ISTANBUL – Late Sunday night, after the polls closed and election officials started opening ballot boxes and counting votes, nearly every television in Beşiktaş, a neighborhood in central Istanbul that is a stronghold district for the main opposition party, was turned to Fox. The news channel, which many consider to be one of the last opposition outlets still on the air, was live streaming election results as the country’s only wire service Anadolu Agency sent in vote counts. Turks sitting at bars, hookah cafes, pubs, and restaurants pretended to not follow each fraction of a percent of votes as it was reported. But everyone had the same, pressing question on their minds: was the opposition going to drag President Erdoğan into a runoff election, and was Erdoğan’s Justice and Development Party going to retain its grip on parliament? In what was one of the most exciting—and dirty—elections in a decade, President Recep Tayyip Erdoğan, who has been president since 2014 and whose party, the AKP, has been in power since 2002, snuffed out the hopes of government critics and secured the presidency with over 52 percent of the vote. His party formed an alliance with a far-right nationalist party (MHP) and together won about 54 percent. But amongst wild accusations of vote manipulation, suppression, and media blackouts for the opposition, experts have been asking whether anyone actually thought Erdoğan would let himself be defeated. This election was also the first held after Erdoğan won a referendum last year to vastly increase his presidential power. The referendum abolished the prime ministry, consolidated executive powers to the president, and increased the number of parliamentary seats to 600. Erdoğan, having won the election, is set to take control with the new powers his referendum granted. This was also the first election in which parties could form alliances to compile votes and reduce the risk of not gaining enough votes to win seats. Turkey has the highest parliamentary threshold in the world, at 10 percent of the votes. If a party doesn’t win 10 percent, they receive no representation in the legislature, and all votes of parties that don’t pass the threshold automatically are awarded to the winning party. While the AKP together with the MHP gained more than 50 percent of the vote, the party itself only won 42 percent of the vote. This is only the second time since the party first gained control of parliament in 2002 that it hasn’t won a majority of the seats by itself. With the presidential election, what galvanized Erdoğan’s opposition so much this year was a candidate who ran back and forth across the country, holding more than 100 rallies, and who charismatically connected with voters angered and scared by the direction Erdoğan is pulling Turkey. Muharrem Ince drew enormous crowds, drawing several million supporters in Istanbul, more than 2 million in Izmir, and, a first for the Republican People’s Party (CHP), huge crowds in the eastern Kurdish city of Diyarbakir. But running a campaign against the most powerful man in the country was no easy feat, and Ince was barely able to make TV appearances, get his rallies aired, or reach the voters he tried to connect with. When he held a rally in Istanbul with millions in attendance, major television networks instead decided to show Erdoğan visiting the construction site of the new Istanbul airport or a television interview with one of Erdoğan’s aides. Meral Aksener, the candidate for the newly formed Good Party, was able to grab even less election coverage, and the candidate for the Peoples’ Democratic Party (HDP) had to campaign from jail, where he’s been held for over a year without a conviction. Beyond the media blackout for opposition candidates, the AKP seemed to be doing everything it could to make sure HDP wouldn’t pass the threshold. In the weeks before the election, numerous polling station officials for the HDP were arrested or detained throughout the provinces where it draws most of its support. A decree that the High Election Commission issued said that women staying in shelters, having fled from abuse, wouldn’t be able to cast votes in the election. Frequent accusations of terrorism were hurled towards the Kurdish-majority HDP, inevitably to animate nationalist Turks. On the day of the election, videos surfaced, showing men stuffing stacks of ballots into boxes in Şanlıurfa in the southeast—the same district where four people were killed in a brawl that erupted after an argument about politics. Polling stations closed at 5 p.m. and people anxiously refreshed their phones and found TVs to watch the incoming totals. By the time 10 p.m. rolled around Sunday night, final vote tallies were being sent to news stations. The opposition cried foul on social media, alleging Anadolu Agency sent out manipulated results and telling supporters to wait for official counts. Ince passed 30 percent in the unofficial results, and before the official results were announced, Erdoğan claimed his own victory and said he would make his way to Ankara to do his balcony speech, a post-election AKP tradition. False, or misinformed, videos surfaced on Twitter where people claiming to be election officials in Ankara announced that Ince was actually four points ahead of Erdoğan in the official tally and said not to lose hope. Anadolu Agency typically sends in vote counts from precincts that support the government, giving Erdoğan an initial lead on average 25 points higher than the final results. His lead dropped nearly 15 percent from its starting place, but never below 52 percent. HDP won 11 percent of the vote and secured 67 seats in parliament. Late in the evening, Ince sent a text to Fox news anchor Ismail Kucukkaya, who was broadcasting live when he read the message. “The man won,” he said in his message. “Of course, the race wasn’t fair. We experienced a few problems in the campaign. I have things to say, but I accept that he won.” After months of hype, Ince’s supporters expressed their feelings of crushed hope, of abandonment after a campaign that ended with a text message concession. The following day, when he held a press conference to officially concede, Ince demanded that reporters from TRT, the state-run news channel that continuously denied him coverage, leave. What happens next is uncertain. Amidst an economy growing slower than inflation, growing discontent with the state of affairs, and a currency that has bled value in recent months, many wonder how Erdoğan will continue to retain such broad support. But after being in power for 16 years, with his newly won term set to end in 2023, and with a majority of seats in parliament together with the MHP, Erdoğan now has the time—and the power—to deal with the problems the country faces in whatever way he pleases.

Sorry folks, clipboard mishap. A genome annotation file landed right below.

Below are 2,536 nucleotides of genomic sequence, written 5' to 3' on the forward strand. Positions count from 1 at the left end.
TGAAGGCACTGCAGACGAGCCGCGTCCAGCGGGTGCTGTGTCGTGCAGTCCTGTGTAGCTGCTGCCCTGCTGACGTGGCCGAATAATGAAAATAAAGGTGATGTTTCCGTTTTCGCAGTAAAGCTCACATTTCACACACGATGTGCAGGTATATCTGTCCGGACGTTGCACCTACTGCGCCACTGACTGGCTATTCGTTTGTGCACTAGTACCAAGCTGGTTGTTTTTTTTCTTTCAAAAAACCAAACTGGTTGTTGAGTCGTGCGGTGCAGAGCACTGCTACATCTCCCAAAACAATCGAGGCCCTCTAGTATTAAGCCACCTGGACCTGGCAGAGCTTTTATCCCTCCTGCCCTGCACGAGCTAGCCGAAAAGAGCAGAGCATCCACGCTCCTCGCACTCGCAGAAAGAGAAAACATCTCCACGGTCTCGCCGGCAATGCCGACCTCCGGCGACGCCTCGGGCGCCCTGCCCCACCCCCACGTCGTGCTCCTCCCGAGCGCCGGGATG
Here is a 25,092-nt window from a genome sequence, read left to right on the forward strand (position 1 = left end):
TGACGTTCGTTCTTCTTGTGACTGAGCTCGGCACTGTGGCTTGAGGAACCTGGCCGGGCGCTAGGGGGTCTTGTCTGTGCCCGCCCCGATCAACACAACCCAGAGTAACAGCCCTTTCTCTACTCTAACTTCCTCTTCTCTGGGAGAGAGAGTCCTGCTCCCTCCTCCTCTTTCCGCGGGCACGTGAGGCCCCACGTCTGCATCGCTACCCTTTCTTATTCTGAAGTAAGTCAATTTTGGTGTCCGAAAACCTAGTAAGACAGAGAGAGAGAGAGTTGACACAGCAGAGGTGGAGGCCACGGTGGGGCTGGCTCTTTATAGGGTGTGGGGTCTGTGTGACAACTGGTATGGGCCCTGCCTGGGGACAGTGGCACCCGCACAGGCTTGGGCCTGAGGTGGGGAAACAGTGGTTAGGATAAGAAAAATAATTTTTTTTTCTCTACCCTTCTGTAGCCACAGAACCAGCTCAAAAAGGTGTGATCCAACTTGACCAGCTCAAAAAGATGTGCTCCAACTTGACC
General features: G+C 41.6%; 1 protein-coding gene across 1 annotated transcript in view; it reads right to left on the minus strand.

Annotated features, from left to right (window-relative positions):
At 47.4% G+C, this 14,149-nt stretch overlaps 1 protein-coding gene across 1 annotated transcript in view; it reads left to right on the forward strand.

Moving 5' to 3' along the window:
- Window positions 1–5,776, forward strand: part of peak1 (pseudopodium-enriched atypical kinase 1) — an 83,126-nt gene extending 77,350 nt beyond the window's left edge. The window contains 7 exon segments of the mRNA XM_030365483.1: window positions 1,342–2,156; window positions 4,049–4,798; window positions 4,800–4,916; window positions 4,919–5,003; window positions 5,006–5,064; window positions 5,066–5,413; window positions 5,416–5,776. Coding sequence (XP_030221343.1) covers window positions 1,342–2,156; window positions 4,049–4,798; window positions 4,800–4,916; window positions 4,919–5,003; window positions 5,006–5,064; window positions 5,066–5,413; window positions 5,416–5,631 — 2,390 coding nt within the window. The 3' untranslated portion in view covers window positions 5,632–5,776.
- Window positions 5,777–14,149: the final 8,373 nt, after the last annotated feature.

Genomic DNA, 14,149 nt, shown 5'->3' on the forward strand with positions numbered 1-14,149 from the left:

Daniel Metz
Daniel Metz is a writer and translator living in Istanbul who works on topics relating to politics, culture, and language with an emphasis on Turkey and the Middle East. He is a Contributor to Diplomatic Courier.
The views presented in this article are the author’s own and do not necessarily represent the views of any other organization.